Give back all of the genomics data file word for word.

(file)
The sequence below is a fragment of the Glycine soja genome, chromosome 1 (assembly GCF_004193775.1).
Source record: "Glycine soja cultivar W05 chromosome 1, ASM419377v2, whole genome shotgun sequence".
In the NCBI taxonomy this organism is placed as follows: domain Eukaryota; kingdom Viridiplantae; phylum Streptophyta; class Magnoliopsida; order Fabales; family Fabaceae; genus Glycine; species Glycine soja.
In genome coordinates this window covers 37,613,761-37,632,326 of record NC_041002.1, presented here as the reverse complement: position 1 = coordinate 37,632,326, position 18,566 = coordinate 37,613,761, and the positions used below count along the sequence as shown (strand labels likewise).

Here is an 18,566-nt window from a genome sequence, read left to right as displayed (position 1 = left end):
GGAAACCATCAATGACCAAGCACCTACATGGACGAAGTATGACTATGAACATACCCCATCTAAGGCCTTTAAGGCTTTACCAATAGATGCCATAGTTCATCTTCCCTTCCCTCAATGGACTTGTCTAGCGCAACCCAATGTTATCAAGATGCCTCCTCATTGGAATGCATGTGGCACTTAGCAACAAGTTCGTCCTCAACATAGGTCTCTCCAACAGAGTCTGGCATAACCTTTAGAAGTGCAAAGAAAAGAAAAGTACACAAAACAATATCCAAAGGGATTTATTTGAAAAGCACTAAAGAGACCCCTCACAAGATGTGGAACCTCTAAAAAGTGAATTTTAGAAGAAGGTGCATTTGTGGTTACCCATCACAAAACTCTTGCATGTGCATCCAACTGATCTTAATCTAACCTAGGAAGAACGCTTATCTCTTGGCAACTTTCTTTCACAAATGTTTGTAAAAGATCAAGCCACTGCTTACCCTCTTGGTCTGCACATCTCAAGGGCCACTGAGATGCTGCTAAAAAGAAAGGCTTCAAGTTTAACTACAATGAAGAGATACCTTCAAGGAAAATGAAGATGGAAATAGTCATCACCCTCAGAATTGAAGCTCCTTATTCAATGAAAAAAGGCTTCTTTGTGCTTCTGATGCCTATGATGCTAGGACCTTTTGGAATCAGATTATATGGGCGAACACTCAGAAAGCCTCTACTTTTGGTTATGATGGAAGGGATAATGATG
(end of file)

The sequence below is a fragment of the Glycine soja genome, chromosome 1 (assembly GCF_004193775.1).
Source record: "Glycine soja cultivar W05 chromosome 1, ASM419377v2, whole genome shotgun sequence".
In the NCBI taxonomy this organism is placed as follows: domain Eukaryota; kingdom Viridiplantae; phylum Streptophyta; class Magnoliopsida; order Fabales; family Fabaceae; genus Glycine; species Glycine soja.
In genome coordinates this window covers 37,613,761-37,632,326 of record NC_041002.1, presented here as the reverse complement: position 1 = coordinate 37,632,326, position 18,566 = coordinate 37,613,761, and the positions used below count along the sequence as shown (strand labels likewise).

Here is an 18,566-nt window from a genome sequence, read left to right as displayed (position 1 = left end):
GGAAACCATCAATGACCAAGCACCTACATGGACGAAGTATGACTATGAACATACCCCATCTAAGGCCTTTAAGGCTTTACCAATAGATGCCATAGTTCATCTTCCCTTCCCTCAATGGACTTGTCTAGCGCAACCCAATGTTATCAAGATGCCTCCTCATTGGAATGCATGTGGCACTTAGCAACAAGTTCGTCCTCAACATAGGTCTCTCCAACAGAGTCTGGCATAACCTTTAGAAGTGCAAAGAAAAGAAAAGTACACAAAACAATATCCAAAGGGATTTATTTGAAAAGCACTAAAGAGACCCCTCACAAGATGTGGAACCTCTAAAAAGTGAATTTTAGAAGAAGGTGCATTTGTGGTTACCCATCACAAAACTCTTGCATGTGCATCCAACTGATCTTAATCTAACCTAGGAAGAACGCTTATCTCTTGGCAACTTTCTTTCACAAATGTTTGTAAAAGATCAAGCCACTGCTTACCCTCTTGGTCTGCACATCTCAAGGGCCACTGAGATGCTGCTAAAAAGAAAGGCTTCAAGTTTAACTACAATGAAGAGATACCTTCAAGGAAAATGAAGATGGAAATAGTCATCACCCTCAGAATTGAAGCTCCTTATTCAATGAAAAAAGGCTTCTTTGTGCTTCTGATGCCTATGATGCTAGGACCTTTTGGAATCAGATTATATGGGCGAACACTCAGAAAGCCTCTACTTTTGGTTATGATGGAAGGGATAATGATG